German postal giant Deutsche Post is set to lose its former stranglehold on the delivery of mail inside the nation’s borders, with the announcement last week that two major newspaper groups plan separate incursions into the sector.
Both groups, Westdeutsche Allgemeine Zeitung and Frankfurter Allgemeine Zeitung, say they will start delivering letters along with their papers within the next few months.
WAZ, based in Essen, will launch as yet unnamed regional mail-delivery subsidiary to begin services in the state of North Rhine-Westphalia by March. Rival FAZ also aims to start mail deliveries by Q2 2001, initially in Frankfurt then rolling-out across the entire Rhine-Main region.
Although smaller newspapers have already made similar moves, this is the first heavyweight competition for the former state postal monopoly. Deutsche Post professes itself unworried by the new competition, although it admits it is taking it seriously.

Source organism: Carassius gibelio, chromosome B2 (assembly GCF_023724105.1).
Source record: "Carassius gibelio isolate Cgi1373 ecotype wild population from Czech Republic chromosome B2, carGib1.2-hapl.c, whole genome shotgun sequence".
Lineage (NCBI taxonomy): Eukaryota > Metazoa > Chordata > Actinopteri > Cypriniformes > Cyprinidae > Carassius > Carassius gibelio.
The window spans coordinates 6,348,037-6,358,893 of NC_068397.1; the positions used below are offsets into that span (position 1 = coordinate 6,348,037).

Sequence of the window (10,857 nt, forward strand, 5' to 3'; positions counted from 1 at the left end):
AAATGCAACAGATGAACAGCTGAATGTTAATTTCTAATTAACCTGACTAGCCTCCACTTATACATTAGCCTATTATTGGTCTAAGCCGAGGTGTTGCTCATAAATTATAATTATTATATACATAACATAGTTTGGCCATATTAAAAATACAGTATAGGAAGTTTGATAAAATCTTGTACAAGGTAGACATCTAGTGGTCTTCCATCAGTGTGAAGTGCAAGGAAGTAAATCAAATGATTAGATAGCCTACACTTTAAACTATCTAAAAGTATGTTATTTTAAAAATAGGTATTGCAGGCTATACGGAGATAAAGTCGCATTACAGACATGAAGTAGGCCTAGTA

As it should - according to Hans-Joachim Eberlein at Mainpost-Logistik in Wuerzburg. "If the publishers can join forces and agree,” he said, “Deutsche Post will have something to worry about.”
German regional dailies generally have highly optimized distribution networks, making mail delivery a logical value-added step, although "it is absolutely essential to serve a large area," according to Lars Tisken, chief executive of Medienservice.
Industry observers believe the newcomers are likely to significantly undercut Deutsche Post.
News source: Handelsblatt (Germany) [19-Jan-01]